Exploration by Flooding Area Coverage with Settling Agents
Work towards PhD degree under the supervision of Prof. Joseph Ben-Asher (AE/Technion) & Prof. Alfred Bruckstein (CS/Technion)
Department of Aerospace Engineering
Technion – Israel Institute of Technology
Rescue workers coming to a rescue scene usually do not have an up-to-date map of the region nor a way of navigating inside it. Solutions, be they based on swarms or not, must address the following three problems. First, movement of robots may be hampered by rubble on the ground or other unexpected obstacles. Next, lack of a common reference frame makes coordination based on common landmarks difficult or even impossible. Finally, in such collapsed or unknown rescue regions, severe multi-path and signal attenuation limits radio frequency communication between the agents. We consider several algorithms for exploring and filling an unknown, connected region, by simple, airborne agents. The algorithms are designed with an indoor, (partially) collapsed and unknown rescue scene in mind The agents are assumed to be identical, autonomous, anonymous and to have a finite amount of memory. The region is modeled as a connected sub-set of a regular grid composed of square cells. The algorithms described herein are suited for Micro Air Vehicles (MAV) as these air vehicles enjoy an unobstructed view of the ground below and can move above the ground. The agents explore the region by applying various action-rules based on locally acquired information and some of them may settle in unoccupied cells as the exploration progresses. Settled agents become virtual pheromone traces for the exploration and coverage process, beacons that subsequently aid the remaining, and still exploring, mobile agents. We also introduce a backward propagating information diffusion process as a way to implement a deterministic indicator of process termination. Complete covering of the graph in finite time is guaranteed when the size of the region is fixed and there are no faults. Bounds on the coverage times are derived. Extensive simulation results exhibit good correspondence to the theoretical predictions.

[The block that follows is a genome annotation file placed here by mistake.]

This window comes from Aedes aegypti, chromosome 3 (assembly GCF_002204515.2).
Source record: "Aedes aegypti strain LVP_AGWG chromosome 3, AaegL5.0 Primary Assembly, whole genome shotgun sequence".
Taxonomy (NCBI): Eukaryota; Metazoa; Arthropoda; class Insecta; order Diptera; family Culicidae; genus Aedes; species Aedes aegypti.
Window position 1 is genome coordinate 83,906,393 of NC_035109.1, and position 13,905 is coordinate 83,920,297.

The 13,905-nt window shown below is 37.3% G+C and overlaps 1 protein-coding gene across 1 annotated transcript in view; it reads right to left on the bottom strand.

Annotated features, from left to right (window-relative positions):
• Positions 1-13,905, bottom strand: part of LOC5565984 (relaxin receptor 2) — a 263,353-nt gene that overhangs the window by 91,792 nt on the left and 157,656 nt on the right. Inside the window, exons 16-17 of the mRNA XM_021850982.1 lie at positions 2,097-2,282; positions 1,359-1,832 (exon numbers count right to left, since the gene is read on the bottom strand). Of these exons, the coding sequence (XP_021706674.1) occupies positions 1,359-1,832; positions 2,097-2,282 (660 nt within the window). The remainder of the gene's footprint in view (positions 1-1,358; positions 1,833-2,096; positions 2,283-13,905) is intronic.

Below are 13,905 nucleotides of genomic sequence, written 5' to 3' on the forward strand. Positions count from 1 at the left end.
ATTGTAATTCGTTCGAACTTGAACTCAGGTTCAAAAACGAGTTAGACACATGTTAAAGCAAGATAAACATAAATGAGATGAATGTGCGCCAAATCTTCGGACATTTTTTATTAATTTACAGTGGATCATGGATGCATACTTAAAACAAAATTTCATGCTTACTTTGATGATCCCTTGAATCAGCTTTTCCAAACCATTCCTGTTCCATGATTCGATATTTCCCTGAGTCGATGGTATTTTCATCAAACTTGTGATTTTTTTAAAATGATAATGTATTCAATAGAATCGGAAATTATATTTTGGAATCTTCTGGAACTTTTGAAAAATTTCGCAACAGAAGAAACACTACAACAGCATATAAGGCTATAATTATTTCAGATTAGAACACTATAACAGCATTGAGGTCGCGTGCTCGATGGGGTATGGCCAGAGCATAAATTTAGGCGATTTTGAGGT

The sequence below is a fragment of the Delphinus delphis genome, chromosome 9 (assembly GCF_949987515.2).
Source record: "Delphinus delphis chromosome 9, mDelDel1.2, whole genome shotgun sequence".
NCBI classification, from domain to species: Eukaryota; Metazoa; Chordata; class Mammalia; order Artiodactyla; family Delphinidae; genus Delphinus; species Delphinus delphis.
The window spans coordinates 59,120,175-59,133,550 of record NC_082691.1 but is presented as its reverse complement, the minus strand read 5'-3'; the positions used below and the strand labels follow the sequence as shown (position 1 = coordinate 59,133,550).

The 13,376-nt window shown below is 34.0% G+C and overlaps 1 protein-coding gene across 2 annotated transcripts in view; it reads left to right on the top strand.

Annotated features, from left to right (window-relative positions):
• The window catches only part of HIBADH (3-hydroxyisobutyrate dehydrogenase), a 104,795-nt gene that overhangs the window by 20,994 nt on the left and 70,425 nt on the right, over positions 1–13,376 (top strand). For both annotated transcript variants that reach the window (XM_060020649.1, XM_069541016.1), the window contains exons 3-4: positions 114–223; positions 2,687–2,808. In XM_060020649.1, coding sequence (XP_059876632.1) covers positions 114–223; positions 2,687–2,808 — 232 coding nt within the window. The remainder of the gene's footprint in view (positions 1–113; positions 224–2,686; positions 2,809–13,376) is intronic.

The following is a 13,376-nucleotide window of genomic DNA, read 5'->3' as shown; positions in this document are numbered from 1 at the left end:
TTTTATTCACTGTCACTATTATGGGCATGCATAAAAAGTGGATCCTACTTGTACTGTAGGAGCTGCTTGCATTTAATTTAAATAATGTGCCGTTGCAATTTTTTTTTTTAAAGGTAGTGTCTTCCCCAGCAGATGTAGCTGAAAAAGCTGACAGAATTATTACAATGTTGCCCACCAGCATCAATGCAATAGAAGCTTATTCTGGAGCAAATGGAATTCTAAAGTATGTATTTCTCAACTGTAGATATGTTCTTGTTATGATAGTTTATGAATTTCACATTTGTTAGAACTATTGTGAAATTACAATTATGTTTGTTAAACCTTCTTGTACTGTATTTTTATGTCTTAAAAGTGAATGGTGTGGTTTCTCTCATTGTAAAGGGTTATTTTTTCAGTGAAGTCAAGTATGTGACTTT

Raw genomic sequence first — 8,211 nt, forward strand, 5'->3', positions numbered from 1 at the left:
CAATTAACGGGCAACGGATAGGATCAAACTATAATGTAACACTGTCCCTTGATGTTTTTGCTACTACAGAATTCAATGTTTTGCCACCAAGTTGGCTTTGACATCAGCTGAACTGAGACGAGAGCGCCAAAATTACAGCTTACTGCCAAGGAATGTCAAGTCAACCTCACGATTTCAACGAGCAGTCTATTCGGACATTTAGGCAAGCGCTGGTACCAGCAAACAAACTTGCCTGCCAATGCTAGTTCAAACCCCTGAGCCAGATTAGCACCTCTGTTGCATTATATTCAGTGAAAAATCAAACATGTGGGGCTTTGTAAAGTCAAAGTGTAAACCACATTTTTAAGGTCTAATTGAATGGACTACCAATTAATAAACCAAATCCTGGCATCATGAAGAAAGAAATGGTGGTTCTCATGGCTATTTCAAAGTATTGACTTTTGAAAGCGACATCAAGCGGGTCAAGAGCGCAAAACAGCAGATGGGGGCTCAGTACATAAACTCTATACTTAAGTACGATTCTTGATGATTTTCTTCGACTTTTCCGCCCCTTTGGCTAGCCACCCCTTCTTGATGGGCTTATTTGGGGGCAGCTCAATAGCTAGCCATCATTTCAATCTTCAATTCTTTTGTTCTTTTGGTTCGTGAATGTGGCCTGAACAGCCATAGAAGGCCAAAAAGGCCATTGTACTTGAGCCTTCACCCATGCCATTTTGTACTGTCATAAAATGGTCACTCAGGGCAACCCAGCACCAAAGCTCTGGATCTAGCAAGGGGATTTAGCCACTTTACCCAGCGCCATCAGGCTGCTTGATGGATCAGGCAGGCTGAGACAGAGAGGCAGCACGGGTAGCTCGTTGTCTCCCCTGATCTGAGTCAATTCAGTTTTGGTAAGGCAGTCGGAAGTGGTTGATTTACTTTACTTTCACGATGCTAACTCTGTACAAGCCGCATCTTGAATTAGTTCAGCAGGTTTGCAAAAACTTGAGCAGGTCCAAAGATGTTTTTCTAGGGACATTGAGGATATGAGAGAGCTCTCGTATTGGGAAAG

The talk will be given in English
Mon, 04-07-2022, 13:30-14:30 (Gathering at 13:15)Classroom 165, ground floor, Library, Aerospace Eng. & https://technion.zoom.us/j/2770163012
Light refreshments will be served before the lecture